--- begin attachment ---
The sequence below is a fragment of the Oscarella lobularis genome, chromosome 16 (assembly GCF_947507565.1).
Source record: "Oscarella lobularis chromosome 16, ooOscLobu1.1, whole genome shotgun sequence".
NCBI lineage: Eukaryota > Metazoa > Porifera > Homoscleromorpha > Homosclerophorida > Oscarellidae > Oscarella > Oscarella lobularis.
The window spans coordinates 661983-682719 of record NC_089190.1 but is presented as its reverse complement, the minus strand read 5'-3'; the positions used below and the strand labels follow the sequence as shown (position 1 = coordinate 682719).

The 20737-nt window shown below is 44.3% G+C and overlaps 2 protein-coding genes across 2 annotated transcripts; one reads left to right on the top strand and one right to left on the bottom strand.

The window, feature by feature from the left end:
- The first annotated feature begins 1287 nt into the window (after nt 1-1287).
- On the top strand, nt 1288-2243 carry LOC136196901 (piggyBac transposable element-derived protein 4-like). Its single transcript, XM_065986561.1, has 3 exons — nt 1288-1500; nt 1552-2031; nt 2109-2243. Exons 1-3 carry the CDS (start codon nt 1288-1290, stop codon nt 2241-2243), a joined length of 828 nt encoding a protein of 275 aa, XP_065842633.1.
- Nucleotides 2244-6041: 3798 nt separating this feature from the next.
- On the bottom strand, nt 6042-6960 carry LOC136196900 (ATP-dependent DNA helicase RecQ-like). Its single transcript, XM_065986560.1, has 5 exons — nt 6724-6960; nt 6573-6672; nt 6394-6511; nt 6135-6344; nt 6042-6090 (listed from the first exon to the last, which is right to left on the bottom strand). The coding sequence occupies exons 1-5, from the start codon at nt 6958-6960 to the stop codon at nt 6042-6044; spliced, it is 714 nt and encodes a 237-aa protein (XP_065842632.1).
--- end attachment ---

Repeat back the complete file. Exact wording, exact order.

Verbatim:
The sequence below is a fragment of the Oscarella lobularis genome, chromosome 16 (assembly GCF_947507565.1).
Source record: "Oscarella lobularis chromosome 16, ooOscLobu1.1, whole genome shotgun sequence".
NCBI lineage: Eukaryota > Metazoa > Porifera > Homoscleromorpha > Homosclerophorida > Oscarellidae > Oscarella > Oscarella lobularis.
The window spans coordinates 661983-682719 of record NC_089190.1 but is presented as its reverse complement, the minus strand read 5'-3'; the positions used below and the strand labels follow the sequence as shown (position 1 = coordinate 682719).

The 20737-nt window shown below is 44.3% G+C and overlaps 2 protein-coding genes across 2 annotated transcripts; one reads left to right on the top strand and one right to left on the bottom strand.

The window, feature by feature from the left end:
- The first annotated feature begins 1287 nt into the window (after nt 1-1287).
- On the top strand, nt 1288-2243 carry LOC136196901 (piggyBac transposable element-derived protein 4-like). Its single transcript, XM_065986561.1, has 3 exons — nt 1288-1500; nt 1552-2031; nt 2109-2243. Exons 1-3 carry the CDS (start codon nt 1288-1290, stop codon nt 2241-2243), a joined length of 828 nt encoding a protein of 275 aa, XP_065842633.1.
- Nucleotides 2244-6041: 3798 nt separating this feature from the next.
- On the bottom strand, nt 6042-6960 carry LOC136196900 (ATP-dependent DNA helicase RecQ-like). Its single transcript, XM_065986560.1, has 5 exons — nt 6724-6960; nt 6573-6672; nt 6394-6511; nt 6135-6344; nt 6042-6090 (listed from the first exon to the last, which is right to left on the bottom strand). The coding sequence occupies exons 1-5, from the start codon at nt 6958-6960 to the stop codon at nt 6042-6044; spliced, it is 714 nt and encodes a 237-aa protein (XP_065842632.1).